There are sometimes cases, mostly found in people who have had dentures for many years, where the bone of the jaw is not thick enough to support dental implants Stockton, in these cases a bone graft surgery will first need to be completed before an implant surgery will be able to take place. Both surgeries are necessary for the integrity of the bone structure in any case and are highly recommended by oral surgeons in order to restore the bone growth to its full potential.
What happened to the bone?
The purpose of the jaw bone is to hold the teeth in place, however, once the teeth have fallen out the body will begin to reabsorb the bone because it is no longer necessary. This bone resorption will dramatically affect the shape of a patient’s face and will make it very difficult to place implants if it has suffered advanced degradation.
What happens at a bone graft surgery?
A bone graft surgery is often done under a general anaesthetic during which we will take a small piece of bone from the patient’s own hip or chin and plant it directly into the key areas of the jaw where the dental implant will eventually be placed. Using the patient’s own natural bone tissue is ideal because their body will not reject it as it would most likely reject animal bone. In the cases where dentists cannot take a patient’s own bone tissue then they will likely use a synthetic replacement as it works just as well.
The surgery itself is straightforward and will not take very long because the main part of it is the healing process. This is where what’s left of the jaw bone is given time to grow around the graft thus creating enough bone to place an implant. This healing process can take 3-6 months after which dentists can assess if there is enough new bone to move forward with implant surgery.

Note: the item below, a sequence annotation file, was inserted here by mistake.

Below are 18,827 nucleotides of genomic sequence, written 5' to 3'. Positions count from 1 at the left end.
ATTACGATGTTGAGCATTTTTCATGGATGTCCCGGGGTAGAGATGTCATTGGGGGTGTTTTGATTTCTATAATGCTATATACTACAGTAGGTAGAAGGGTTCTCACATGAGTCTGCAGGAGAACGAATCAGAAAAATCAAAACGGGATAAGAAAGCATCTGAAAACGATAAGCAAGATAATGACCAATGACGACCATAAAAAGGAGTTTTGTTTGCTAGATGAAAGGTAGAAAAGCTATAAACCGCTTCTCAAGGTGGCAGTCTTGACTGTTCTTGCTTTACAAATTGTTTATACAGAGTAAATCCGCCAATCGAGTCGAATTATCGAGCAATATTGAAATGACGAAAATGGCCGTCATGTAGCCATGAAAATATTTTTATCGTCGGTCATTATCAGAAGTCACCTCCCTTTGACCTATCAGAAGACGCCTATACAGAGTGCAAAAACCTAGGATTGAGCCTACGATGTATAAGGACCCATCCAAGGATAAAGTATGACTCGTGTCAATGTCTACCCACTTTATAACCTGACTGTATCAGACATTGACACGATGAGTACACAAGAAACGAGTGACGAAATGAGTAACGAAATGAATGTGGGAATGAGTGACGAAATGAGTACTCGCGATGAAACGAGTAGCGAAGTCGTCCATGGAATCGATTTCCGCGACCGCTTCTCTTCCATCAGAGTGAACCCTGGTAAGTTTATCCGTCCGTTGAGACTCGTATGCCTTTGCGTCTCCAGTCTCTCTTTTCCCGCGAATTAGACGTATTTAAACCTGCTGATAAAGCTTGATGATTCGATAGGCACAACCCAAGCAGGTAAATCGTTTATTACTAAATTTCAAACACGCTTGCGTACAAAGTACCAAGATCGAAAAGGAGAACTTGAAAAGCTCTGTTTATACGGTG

How does dental implant surgery take place?
Once patients receive the go-ahead for implant surgery they can have it done in the practice while still awake, for nervous patients, there is always the option for sedation to keep them comfortable. The dentist will first numb the face before beginning any work then they will open the gum to expose the new bone and drill a small hole into which a titanium implant will be screwed. An abutment is then fixed to the implant and any openings in the gum are closed up once more. Another healing period similar to that of the bone graft is necessary before any false teeth or dentures can be fitted to the abutments, but patients will be given a temporary set of dentures in this time so that they can still enjoy the functionality of their teeth while they wait for a permanent set to be fitted which usually takes about 6 months.
Benefits of a bone graft and implants
Restoring the lost bone not only encourages what’s left of the bone to grow back but an implant will keep that new bone in place for as long as the patient is alive as titanium and human bone tissue work very well together and even if the false teeth themselves need to be replaced once or twice in the patient’s lifetime, the implants will forever be fixed in place and a second surgery will not be required to replace broken teeth.